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(Steve Griffin | The Salt Lake Tribune) Emma Lou Thayne, Mormon writer.
Feminist mag turns 40 during ‘Mormon women’s moment’

Exponent II » Publication provides bridge between faith and feminism, says managing editor.

By Peggy Fletcher Stack

| The Salt Lake Tribune

First Published Mar 21 2014 01:10 pm • Last Updated Mar 22 2014 10:46 pm

You could call this the "Mormon women’s moment."

Feminist issues in the Utah-based Church of Jesus Christ of Latter-day Saints have made headlines lately — from the effort by Ordain Women to secure tickets to the all-male LDS general priesthood meeting to women praying for the first time at Mormon General Conferences and the dramatic surge of young women serving full-time missions.

At a glance

Speech set

Exponent II presents writer Emma Lou Thayne as part of its 40th Anniversary Lecture Series.

When » Saturday, March 22

Where » 201 W. 3200 North, Provo

Tickets » $20, limited to 125 attendees

Information » Denise Kelly (bostonkellys@mac.com)

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But one publication has been exploring the roles and experiences of Mormon women for four decades: Exponent II.

The idea for the magazine began to take hold in the 1970s in Boston, where some LDS women were researching their history and discovered the Woman’s Exponent, a women’s newspaper published in Utah from 1872 to 1914. Mormon female powerhouses Lulu Greene Richards and Emmeline B. Wells edited the paper and longtime General Relief Society President Eliza R. Snow was on its advisory board.

This Boston-based group decided to honor that heritage with its own publishing endeavor, and, in the summer of 1974, Exponent II was born. The magazine immediately attracted attention from LDS women. Historian Claudia Bushman was its first editor, while many Mormon women helped put it out.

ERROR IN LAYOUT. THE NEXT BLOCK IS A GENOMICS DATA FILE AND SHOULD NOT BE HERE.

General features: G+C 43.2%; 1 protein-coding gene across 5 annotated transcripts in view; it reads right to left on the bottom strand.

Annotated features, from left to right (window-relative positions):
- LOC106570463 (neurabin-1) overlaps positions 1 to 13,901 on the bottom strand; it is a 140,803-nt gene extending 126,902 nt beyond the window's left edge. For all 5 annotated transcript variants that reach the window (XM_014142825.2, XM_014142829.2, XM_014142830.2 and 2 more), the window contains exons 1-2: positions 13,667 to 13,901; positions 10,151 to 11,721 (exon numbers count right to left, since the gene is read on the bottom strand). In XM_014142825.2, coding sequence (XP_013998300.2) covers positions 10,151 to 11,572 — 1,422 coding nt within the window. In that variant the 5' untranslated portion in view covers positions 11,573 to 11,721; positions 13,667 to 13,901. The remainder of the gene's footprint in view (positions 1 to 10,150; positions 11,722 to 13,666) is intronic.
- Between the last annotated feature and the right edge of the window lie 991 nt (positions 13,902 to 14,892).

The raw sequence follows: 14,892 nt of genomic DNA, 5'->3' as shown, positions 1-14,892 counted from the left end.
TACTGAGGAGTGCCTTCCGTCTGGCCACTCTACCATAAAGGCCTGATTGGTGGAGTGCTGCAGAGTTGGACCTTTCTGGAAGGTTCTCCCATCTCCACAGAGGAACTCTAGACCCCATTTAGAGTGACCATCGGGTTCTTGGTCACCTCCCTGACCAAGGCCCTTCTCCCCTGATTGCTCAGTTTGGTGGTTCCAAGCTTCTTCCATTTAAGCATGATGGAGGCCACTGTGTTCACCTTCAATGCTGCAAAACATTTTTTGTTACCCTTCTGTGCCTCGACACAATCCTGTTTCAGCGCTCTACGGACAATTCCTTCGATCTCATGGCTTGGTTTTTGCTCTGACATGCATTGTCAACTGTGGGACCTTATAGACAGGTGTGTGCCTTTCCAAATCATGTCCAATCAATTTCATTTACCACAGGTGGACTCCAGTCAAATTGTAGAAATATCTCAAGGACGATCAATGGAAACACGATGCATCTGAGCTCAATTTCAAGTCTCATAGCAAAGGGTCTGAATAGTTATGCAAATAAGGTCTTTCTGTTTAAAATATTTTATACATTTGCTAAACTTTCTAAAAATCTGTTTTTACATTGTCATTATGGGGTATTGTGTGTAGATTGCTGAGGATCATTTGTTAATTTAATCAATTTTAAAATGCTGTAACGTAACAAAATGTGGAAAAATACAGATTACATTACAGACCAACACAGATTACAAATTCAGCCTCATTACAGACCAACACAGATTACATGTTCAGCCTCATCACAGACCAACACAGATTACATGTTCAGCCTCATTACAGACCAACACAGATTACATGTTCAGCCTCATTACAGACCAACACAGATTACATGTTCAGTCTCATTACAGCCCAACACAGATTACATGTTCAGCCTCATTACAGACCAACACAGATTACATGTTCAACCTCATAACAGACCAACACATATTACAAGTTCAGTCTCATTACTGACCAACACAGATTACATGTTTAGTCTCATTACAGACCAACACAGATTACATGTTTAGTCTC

It published fiction, articles, essays, poetry and art by and about Mormon women, spreading nationwide. In 2009, the leadership passed to a younger generation, who used conference calls and Internet tools to create a staff from across the country.

From the beginning, Exponent II’s mission has been to "provide a forum for Mormon women to share their life experiences in an atmosphere of trust and acceptance," editor Aimee Evans Hickman says from Baltimore, "believing that demonstrating such diversity is in itself a feminist statement."

It has never been an "activist" organization, Hickman writes in an email.

"Like the debate about the ERA [Equal Rights Amendment] in the 1970s and ’80s, Exponent II strives to share the thoughts and experiences women are having as they engage in big questions about their role in a patriarchal structure," she writes, "rather than advocate a particular position."

The writers and editors take varying positions on the question of women’s ordination, for instance, but are taking up the topic in the spring issue.


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"Like the summer 2013 issue, which explored the diverse experiences and feelings women have about the temple," Hickman says, "the ordination issue will explore a broad spectrum of belief on the question of women’s ordination, from those who are ‘all in’ on Ordain Women, to those who are ambivalent about or in opposition to those efforts."

For many LDS women, Exponent II has been a bridge, says managing editor Emily Clyde Curtis, who lives in Phoenix, "between their faith and their feminism."

The magazine also is sponsoring a series of lectures in celebration of its 40th anniversary. The first one is Saturday and will feature Emma Lou Thayne, a respected Mormon poet and writer, essayist and novelist who also penned the Mormon hymn "Where Can I Turn for Peace?"

Future speakers will include Claudia Bushman, Grethe Peterson and Laurel Thatcher Ulrich.

"The speakers series offers the chance to recognize and hear from some of the women," Curtis says, "whose contributions have carried Exponent II through our 40-year history."

Curtis sees the presentations as providing context and historical background on how the LDS Church and its members arrived "at this particular Mormon women’s moment."

pstack@sltrib.com

Twitter: @religiongal



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